The first half of the film focuses on the 9th company's experiences in the frontline. The film's battle sequences are among the best I've seen and undoubtedly the best ever produced in Chinese cinema. The sequences are gripping, intense and riveting as you see the men of the 9th company fight on to the last man. Shot in a grayish hue, (almost black and white) and shaky camera work, the film has that very realistic feel. Director Feng manages to shoot the scenes with a lot of power and intensity--although I have to say that some of the shots isn't exactly very harmonious or doesn't really mesh well as with "Saving Private Ryan". There is a lot of blood and gore, a lot of spewing mud and powerful explosions. Don't get me wrong, the scenes are VERY exciting and riveting but for some reason, it felt that it lacked an emotional connection; the disagreements between Gu and his C.O. Wang (Yuan Wenkang) does have its merits but I thought they were just your usual conflicts. The battle sequences are indeed a near stellar achievement in Chinese cinema, but without a proper inner conflict, the scenes lose some of its effect. The usual overwhelming army against a small band of soldiers have been done numerous times before but hey, the battle isn't any less exciting.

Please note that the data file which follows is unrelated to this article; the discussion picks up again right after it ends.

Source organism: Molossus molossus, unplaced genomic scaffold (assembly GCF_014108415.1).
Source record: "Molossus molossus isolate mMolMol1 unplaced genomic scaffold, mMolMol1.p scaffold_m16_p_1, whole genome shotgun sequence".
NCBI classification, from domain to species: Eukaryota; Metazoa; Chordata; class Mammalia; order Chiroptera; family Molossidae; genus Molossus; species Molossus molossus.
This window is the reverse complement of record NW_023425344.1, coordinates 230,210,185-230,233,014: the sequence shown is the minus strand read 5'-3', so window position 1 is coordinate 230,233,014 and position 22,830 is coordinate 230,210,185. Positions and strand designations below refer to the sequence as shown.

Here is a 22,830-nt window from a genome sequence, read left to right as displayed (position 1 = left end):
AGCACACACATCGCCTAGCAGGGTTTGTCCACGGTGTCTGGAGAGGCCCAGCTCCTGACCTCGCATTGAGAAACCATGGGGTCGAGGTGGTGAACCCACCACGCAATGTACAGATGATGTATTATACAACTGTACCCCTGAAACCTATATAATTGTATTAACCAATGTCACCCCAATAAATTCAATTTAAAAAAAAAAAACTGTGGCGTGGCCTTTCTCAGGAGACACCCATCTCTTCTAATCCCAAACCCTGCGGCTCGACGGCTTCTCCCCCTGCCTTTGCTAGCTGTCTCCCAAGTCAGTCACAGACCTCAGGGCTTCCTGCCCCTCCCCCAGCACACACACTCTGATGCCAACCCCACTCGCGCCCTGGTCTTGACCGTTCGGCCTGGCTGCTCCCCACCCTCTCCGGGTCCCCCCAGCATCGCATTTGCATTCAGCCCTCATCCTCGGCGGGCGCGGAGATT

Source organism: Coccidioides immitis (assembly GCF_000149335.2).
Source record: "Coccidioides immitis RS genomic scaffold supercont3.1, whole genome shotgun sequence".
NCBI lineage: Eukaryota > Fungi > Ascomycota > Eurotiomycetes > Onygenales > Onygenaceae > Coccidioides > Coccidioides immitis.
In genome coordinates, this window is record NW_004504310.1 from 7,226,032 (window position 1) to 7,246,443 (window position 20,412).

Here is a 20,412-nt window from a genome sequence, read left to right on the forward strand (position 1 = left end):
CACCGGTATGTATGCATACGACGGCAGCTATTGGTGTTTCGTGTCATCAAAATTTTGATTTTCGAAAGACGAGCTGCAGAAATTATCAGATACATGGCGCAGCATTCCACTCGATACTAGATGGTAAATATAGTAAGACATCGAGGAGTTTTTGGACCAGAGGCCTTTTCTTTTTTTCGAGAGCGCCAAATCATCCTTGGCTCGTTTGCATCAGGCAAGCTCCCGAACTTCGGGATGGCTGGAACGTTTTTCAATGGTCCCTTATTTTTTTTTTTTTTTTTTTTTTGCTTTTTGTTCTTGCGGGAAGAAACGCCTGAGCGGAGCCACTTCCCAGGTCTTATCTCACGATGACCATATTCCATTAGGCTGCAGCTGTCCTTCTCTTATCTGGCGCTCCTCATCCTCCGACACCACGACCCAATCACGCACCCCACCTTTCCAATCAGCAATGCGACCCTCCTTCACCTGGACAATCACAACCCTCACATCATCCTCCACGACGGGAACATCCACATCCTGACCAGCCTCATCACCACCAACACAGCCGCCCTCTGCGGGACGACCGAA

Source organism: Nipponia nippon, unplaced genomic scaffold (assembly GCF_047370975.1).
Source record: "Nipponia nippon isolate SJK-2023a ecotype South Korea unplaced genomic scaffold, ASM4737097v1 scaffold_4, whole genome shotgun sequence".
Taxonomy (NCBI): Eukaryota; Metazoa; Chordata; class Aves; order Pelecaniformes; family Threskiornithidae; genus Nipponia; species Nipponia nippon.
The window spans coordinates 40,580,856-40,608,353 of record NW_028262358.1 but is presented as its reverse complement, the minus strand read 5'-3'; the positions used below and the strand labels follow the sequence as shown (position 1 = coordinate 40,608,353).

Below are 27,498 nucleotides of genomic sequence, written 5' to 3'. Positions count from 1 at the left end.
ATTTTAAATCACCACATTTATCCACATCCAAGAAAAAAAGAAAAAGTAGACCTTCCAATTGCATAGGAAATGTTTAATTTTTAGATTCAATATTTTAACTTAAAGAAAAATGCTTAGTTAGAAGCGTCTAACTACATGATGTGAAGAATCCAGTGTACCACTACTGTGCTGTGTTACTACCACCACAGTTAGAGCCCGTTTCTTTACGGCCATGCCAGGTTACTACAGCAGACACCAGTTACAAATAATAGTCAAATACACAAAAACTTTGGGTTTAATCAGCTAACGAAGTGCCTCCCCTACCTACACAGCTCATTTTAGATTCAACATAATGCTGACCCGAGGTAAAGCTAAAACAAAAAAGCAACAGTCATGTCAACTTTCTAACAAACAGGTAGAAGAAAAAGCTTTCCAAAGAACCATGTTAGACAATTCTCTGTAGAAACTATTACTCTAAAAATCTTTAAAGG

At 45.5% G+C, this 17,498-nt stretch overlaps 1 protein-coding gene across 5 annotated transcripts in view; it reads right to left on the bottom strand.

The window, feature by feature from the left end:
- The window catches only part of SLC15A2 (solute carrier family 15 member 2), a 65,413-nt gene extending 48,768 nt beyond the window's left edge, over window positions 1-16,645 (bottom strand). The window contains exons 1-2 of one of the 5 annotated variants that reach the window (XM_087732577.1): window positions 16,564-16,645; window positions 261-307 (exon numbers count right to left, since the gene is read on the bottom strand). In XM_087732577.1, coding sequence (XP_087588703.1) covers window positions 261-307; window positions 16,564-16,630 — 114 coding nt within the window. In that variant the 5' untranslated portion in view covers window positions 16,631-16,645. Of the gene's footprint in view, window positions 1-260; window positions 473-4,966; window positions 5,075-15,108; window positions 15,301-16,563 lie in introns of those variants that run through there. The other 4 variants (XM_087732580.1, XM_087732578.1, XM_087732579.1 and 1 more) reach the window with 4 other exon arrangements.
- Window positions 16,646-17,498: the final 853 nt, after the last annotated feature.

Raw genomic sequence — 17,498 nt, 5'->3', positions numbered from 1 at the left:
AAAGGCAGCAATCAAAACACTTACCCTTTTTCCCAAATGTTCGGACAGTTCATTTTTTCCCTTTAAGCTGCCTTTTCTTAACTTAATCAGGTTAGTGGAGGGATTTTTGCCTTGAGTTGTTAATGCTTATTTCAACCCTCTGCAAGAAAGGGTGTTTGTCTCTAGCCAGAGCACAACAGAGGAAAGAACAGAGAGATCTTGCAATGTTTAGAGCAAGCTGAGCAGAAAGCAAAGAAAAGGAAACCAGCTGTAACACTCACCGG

The second half of the film focuses on Gu's struggle as a half-deaf war veteran. Director Feng does successfully flesh out its main character as Gu first enlists in the Korean war before he attempts a post-war existence. For some reason, any records of the 9th company or Gu himself has been lost by record keepers. Gu becomes very frustrated that the sacrifices of his men are unrecognized by the country they fought for--to ensure the continued power of the State. I think Feng was trying to move to a political commentary as we all know the score: Bureaucrats tend to use soldiers as expendable resources and make body counts irrelevant for the common good. Sadly, this is the work of a soldier.